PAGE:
Technology profile: Photonic Chip Development at Telephotonics

Photonic chip

Photonic chip

By Robert Israel

A tour of the Telephotonics offices in Wakefield, Massachusetts, just off interstate route 93, reveals a warren of rooms. Some of the rooms are devoted to offices, where 70 employees toil away in cubicles at sundry tasks. Other rooms are devoted to the manufacturing of the photonic chip used in the global-telecommunications and data-communications optical networks. Instead of processing electronics, as with micro-processors or memory, these “chips,” or integrated optical components, process light.

The field of integrated optics is still in its infancy. Telephotonics is staking a claim that integrated optical chips will have the same global impact as integrated electronic chips had several decades ago.

From the looks of it, Telephotonics may be right. Initial investment in the company has been strong, as evidenced by an endorsement by Contrad Leifur, a Minneapolis-based senior analyst at U.S. Bancorp Piper Jaffray, who has invested in the company.

“Telephotonics has an interesting core technology base and should enable them to develop a cost-effective, manufacturable and tunable product,” Leifur says. “The communications sector is struggling, with heavy debt loads of emerging carriers. The fiber-optic links that underlie all of the internet, and, indeed, underlie all networks, needs a product that will help to lower the cost of the networks, and to improve flexibility. As we emerge from an economic downturn, it is important to have a product that has multiple functions and is easily manufacturable.”

Sanjiv Wadhwani, a senior analyst for the optical-component industry at Dain Rauscher Wessels in San Francisco, agrees.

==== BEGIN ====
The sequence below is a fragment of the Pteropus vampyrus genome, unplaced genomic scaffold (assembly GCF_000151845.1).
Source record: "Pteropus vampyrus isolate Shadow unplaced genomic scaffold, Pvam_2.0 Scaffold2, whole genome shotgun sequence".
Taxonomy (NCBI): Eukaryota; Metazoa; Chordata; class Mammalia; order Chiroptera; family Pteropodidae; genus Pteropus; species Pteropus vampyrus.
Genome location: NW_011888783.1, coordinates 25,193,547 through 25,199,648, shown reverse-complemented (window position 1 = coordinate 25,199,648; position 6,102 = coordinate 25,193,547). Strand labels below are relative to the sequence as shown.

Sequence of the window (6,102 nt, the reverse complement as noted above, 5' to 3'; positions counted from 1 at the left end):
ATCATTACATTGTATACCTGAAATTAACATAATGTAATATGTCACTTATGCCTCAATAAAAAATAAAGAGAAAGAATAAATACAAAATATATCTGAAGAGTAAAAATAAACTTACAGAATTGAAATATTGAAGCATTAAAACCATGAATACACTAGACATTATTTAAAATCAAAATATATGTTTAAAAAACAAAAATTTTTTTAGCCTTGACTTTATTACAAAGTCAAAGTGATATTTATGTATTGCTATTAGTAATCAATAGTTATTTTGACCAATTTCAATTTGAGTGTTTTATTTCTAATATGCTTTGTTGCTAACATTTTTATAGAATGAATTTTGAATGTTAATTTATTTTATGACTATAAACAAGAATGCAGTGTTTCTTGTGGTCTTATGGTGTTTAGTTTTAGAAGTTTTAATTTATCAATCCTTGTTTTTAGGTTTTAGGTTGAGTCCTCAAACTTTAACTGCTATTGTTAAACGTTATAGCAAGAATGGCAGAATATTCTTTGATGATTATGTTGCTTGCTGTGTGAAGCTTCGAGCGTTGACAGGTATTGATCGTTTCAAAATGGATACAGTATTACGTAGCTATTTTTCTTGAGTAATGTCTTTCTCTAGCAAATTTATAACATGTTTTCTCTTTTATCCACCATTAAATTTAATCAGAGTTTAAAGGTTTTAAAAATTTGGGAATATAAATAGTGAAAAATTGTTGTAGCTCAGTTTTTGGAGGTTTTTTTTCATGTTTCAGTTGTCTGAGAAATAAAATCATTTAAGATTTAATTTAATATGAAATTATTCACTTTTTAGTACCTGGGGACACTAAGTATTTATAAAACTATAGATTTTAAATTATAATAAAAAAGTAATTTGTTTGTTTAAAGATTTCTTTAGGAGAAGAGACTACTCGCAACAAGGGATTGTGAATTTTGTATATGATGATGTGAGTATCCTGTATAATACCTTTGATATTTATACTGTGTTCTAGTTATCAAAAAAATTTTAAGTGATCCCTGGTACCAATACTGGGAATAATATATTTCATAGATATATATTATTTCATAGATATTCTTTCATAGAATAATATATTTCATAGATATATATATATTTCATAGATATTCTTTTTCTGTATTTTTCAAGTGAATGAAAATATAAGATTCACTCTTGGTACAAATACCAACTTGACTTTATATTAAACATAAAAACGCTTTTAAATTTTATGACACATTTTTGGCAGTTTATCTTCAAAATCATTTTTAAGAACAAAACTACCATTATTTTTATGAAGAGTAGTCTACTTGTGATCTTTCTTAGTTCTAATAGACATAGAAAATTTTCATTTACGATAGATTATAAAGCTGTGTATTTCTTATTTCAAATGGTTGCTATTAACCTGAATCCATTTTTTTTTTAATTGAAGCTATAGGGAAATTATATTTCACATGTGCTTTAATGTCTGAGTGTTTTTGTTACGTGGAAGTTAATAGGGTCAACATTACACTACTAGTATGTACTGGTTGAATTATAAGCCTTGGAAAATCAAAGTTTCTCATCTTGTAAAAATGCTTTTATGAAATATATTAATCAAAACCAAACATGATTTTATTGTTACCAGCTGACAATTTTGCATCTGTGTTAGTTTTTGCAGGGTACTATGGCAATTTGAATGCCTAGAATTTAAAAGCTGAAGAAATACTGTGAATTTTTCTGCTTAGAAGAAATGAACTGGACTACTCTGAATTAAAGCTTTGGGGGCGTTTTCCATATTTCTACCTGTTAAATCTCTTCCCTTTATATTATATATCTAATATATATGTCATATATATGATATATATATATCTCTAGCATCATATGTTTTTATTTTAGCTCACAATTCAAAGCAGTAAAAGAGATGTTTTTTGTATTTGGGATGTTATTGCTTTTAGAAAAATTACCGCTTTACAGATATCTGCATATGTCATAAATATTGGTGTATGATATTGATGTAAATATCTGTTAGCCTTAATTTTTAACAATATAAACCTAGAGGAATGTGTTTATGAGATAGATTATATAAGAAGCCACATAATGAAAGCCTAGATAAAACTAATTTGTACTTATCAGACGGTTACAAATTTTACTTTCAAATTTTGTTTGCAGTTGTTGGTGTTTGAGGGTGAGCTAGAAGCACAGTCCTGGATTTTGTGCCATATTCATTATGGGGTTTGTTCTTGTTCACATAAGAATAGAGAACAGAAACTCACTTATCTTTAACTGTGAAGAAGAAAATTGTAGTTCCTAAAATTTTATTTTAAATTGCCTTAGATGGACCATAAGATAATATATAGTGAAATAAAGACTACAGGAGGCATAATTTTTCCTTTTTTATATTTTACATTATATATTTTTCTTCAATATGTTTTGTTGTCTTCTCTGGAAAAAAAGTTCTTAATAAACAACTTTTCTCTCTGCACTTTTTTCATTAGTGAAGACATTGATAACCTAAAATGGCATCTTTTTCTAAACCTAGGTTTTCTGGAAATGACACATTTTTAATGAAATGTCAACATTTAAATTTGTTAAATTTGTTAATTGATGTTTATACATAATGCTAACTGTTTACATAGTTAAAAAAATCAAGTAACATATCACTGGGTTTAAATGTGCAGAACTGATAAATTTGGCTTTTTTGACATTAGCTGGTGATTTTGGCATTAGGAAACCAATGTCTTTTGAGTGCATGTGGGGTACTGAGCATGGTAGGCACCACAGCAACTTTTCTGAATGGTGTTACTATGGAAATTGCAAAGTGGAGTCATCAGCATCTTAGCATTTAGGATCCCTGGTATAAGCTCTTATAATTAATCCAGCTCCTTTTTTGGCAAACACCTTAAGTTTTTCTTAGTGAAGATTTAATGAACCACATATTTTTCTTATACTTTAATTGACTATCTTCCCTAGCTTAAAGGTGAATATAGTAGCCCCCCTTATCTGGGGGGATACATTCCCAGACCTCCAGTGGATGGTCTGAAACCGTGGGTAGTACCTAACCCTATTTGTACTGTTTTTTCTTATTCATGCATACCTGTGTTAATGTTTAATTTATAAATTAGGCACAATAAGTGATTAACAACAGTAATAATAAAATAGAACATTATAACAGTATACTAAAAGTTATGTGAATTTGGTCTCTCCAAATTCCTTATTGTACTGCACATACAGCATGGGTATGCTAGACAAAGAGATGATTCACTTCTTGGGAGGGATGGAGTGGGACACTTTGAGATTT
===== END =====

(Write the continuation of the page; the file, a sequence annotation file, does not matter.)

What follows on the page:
“During the last several years, companies have been adding capacity to accommodate the onslaught of data,” he says. “And the industry as a whole overdid it. They could not support it. So a retrenching had to happen. Now these companies are thinking in terms of adding — better equipment — that will help by lowering the costs while increasing functionalities. Telephotonics is poised to be successful.”

Telephotonics’ product is described by their technology officer, Louay Eldada, as fusing, or integrating, multiple functions together that yields higher performance and considerable cost savings.

“Every single optical function is produced on a chip,” he explains, “including couplers, switches, attenuators, filters, isolators, circulators, modulators, lasers and detectors — all of which can be tunable when needed. There are many advantages of this integration: size reduction, performance improvement, an increase in repeatability, uniformity, and yields, as well as cost reduction and faster time to market.”

Jim Hughes, the company’s manager of device fabrication, is in charge of readying the product for customers.

“We started this operation from scratch,” he says, remembering when the company lacked the basics to even begin manufacturing of their product. “When we started out, I had to buy the chemicals, the equipment, the acids, all the fundamental things you use to fabricate a microelectronic circuit and set up a process.”

Hughes admits it requires long hours of dedicated work.

“We essentially run a single shift,” he says, “but the nature of a start-up is that you’re working around the clock. So, weekends are fair game to ask people to work, and late nights are pretty common. And now, I’m proud to say, we’ve developed product lines and processes that allow us to build a range of products.”

This may explain why one of the rooms off to the side of the warren of rooms a visitor encounters at the plant, has several mattresses strewn on the floor. It is here that workers get some needed shut-eye for a few hours before returning to the daunting tasks of creating the product.

There is no shortage of competitors in the market, Hughes says. Corning, JDS Uniphase and Agere are three that come to mind. But competition, Hughes notes, is one of the elements that drives the company forward.

And while the economy continues to sputter, and start-up firms like Telephonetics face an uneasy future, this is the spirit that will put them at the forefront. It is a spirit that has faith in its abilities to create a product that serves multiple purposes, can ride an economic downturn, and come out a winner.

Robert Israel can be reached at An earlier version of this report appeared in Tech Biz, a Boston Business Journal publication.


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